A senior executive at automotive electronics supplier Bosch says stability controls are a better safety feature than airbags.

A senior executive at automotive electronics supplier Bosch says stability controls are a better safety feature than airbags.

Airbags have become standard equipment on most cars (and optional on most models that do not offer the feature as standard) and words such as driver-, front passenger-, side- and curtain airbags have become part of the broader motoring public’s vocabulary.

However, head of automotive sales at Bosch Wolfgang Chur recently said that consumers over-valued the effectiveness of airbags because they were the most well-known and common active safety feature.

“ESP can save more lives than the airbag,” said Chur. Bosch expects huge growth in demand for electronic stability programme systems in the near future as consumers learn their value.

ESP, which utilises sensors and actuators from ABS and traction control systems, takes inputs from brake pressure, yaw rate and wheel speed sensors to determine traction at each corner. It then provides the optimum amount of stability and grip in extreme lateral movement situations.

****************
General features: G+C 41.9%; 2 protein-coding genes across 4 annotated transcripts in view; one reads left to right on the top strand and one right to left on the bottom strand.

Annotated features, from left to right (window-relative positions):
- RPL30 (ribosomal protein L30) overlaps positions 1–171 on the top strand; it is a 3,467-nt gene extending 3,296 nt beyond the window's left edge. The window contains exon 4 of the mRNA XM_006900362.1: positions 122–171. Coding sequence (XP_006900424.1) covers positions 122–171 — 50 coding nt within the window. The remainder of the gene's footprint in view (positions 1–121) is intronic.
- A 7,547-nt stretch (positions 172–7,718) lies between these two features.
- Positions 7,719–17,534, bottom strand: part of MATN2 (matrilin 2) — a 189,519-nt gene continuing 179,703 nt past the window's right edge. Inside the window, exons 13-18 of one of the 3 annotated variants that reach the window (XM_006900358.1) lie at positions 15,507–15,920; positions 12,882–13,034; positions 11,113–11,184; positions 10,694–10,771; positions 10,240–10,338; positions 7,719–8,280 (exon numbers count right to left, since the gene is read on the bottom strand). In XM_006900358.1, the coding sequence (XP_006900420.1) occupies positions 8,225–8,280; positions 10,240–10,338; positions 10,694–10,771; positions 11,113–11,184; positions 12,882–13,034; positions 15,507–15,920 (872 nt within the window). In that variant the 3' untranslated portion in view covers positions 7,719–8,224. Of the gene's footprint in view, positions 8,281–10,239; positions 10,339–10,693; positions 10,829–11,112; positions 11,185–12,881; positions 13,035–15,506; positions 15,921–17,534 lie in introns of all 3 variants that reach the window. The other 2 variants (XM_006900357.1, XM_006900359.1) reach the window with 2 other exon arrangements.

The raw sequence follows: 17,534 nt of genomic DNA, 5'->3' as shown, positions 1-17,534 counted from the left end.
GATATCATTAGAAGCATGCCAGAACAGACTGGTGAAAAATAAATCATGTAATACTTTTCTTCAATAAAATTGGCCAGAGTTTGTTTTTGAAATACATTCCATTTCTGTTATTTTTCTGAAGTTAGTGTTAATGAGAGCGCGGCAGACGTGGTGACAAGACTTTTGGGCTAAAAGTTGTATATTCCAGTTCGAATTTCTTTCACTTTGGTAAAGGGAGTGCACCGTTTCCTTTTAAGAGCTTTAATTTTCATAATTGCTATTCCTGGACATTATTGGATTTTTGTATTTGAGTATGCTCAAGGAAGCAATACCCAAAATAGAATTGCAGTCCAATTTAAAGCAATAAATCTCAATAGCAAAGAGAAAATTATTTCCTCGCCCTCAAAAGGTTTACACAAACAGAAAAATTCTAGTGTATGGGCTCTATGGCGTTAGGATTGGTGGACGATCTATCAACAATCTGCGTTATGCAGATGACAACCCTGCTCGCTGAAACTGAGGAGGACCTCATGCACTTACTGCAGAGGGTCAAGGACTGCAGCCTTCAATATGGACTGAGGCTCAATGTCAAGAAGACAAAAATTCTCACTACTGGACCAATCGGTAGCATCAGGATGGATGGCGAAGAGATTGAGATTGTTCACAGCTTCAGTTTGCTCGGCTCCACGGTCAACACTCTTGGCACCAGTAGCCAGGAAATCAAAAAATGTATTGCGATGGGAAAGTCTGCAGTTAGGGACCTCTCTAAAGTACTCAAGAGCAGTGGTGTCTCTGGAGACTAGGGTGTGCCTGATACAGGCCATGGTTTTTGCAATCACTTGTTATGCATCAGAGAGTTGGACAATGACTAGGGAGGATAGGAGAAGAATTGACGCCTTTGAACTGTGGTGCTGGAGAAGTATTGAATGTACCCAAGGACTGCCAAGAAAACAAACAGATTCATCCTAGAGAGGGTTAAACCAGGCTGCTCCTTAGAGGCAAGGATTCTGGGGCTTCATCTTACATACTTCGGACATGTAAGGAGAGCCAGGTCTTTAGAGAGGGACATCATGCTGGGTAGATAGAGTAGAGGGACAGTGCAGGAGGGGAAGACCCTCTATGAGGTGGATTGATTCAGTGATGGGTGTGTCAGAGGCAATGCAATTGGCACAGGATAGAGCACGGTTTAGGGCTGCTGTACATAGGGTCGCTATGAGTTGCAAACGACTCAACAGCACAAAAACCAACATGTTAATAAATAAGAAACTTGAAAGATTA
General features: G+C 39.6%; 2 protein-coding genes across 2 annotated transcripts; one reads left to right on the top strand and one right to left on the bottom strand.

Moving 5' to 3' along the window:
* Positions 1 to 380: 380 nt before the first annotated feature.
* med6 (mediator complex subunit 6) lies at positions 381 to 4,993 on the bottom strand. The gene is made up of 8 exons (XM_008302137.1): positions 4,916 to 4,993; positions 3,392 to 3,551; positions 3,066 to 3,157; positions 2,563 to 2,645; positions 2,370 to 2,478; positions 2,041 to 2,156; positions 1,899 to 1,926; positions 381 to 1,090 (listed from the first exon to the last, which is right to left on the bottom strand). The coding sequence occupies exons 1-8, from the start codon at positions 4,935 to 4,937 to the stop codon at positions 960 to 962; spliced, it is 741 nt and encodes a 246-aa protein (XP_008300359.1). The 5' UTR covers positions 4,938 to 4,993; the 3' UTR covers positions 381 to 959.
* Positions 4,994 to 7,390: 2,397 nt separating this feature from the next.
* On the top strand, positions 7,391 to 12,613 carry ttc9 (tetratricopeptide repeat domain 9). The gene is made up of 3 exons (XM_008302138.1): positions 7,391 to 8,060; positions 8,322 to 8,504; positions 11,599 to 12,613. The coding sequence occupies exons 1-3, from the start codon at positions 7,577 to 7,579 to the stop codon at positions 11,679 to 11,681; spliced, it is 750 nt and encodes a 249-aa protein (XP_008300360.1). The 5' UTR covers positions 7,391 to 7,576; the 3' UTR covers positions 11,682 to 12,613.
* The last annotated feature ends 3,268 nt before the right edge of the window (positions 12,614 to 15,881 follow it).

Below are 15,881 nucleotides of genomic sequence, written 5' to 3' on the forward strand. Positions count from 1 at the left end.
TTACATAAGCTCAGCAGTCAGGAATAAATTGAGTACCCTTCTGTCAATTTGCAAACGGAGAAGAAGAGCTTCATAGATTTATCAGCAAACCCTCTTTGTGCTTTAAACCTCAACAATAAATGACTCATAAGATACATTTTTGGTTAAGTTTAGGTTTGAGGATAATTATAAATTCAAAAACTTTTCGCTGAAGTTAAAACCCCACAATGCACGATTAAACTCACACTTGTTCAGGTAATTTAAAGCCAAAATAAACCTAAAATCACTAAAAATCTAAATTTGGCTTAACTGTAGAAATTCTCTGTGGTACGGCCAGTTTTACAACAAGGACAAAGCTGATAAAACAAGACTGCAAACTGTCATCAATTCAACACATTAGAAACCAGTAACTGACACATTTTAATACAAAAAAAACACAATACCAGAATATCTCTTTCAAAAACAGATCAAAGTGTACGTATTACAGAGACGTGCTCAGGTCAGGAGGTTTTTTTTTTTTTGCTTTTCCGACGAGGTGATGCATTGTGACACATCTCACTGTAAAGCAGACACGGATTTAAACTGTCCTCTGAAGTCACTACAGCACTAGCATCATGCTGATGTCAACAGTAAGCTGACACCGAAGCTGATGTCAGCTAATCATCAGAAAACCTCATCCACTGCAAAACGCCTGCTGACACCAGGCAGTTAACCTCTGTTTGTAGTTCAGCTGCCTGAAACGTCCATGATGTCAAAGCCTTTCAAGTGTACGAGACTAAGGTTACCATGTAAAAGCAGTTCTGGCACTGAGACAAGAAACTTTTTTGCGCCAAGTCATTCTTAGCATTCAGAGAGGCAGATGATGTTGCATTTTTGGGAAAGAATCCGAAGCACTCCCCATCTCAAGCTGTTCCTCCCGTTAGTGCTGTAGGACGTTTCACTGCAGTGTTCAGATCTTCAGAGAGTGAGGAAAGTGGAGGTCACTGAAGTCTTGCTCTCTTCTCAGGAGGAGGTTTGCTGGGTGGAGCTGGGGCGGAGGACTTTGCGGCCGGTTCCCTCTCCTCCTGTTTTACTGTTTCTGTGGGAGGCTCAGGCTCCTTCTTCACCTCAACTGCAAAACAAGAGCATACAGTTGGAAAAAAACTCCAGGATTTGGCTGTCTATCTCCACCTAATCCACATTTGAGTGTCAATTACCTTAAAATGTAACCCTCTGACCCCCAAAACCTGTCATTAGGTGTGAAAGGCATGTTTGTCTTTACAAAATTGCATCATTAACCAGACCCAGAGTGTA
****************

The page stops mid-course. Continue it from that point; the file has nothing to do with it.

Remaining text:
ESP is installed on more than half of the new cars built in Germany, but only 20 per cent of new cars produced in France. In the US and Japan, the installation rate of ESP is still less than 10 per cent, Chur said.

But Chur believes that ESP’s value in preventing rollovers will promote rapid growth in the US, where there has been much controversy and growing consumer awareness about the propensity for SUVs to roll during accidents.

He said Bosch plans to increase production of ESP systems from three million units in 2002 to 3,6 million in 2003 to retain market leadership in the segment. Bosch launched ESP in 1995 and by the end of 2002 it had produced eight million units.

Original article from Car